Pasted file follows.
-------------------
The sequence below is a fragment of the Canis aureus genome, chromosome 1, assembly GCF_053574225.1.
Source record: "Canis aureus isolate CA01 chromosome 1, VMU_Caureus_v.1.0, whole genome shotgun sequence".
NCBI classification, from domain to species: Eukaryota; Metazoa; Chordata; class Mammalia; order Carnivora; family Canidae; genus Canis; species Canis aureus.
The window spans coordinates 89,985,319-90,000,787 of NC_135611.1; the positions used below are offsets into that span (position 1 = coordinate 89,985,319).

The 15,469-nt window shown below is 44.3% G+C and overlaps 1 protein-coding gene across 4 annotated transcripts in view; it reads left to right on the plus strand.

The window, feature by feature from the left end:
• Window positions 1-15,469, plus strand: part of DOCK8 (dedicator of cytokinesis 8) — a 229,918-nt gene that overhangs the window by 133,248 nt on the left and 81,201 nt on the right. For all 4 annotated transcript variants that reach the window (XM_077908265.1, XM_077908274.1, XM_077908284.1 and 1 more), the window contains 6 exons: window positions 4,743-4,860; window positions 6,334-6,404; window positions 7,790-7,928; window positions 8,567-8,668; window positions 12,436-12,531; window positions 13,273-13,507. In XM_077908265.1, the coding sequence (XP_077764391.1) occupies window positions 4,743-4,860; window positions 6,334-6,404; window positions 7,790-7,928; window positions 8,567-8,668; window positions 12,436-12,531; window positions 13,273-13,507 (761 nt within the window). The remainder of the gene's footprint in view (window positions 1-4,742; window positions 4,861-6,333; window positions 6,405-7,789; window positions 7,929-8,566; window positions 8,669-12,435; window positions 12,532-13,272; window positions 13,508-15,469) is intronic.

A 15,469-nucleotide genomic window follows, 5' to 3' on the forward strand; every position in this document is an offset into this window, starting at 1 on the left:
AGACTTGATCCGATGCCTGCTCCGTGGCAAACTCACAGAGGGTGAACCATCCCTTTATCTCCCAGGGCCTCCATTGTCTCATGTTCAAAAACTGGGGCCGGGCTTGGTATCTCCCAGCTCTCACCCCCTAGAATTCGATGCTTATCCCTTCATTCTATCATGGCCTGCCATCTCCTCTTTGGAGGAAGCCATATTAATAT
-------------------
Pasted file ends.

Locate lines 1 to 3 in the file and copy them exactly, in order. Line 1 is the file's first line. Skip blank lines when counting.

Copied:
The sequence below is a fragment of the Canis aureus genome, chromosome 1, assembly GCF_053574225.1.
Source record: "Canis aureus isolate CA01 chromosome 1, VMU_Caureus_v.1.0, whole genome shotgun sequence".
NCBI classification, from domain to species: Eukaryota; Metazoa; Chordata; class Mammalia; order Carnivora; family Canidae; genus Canis; species Canis aureus.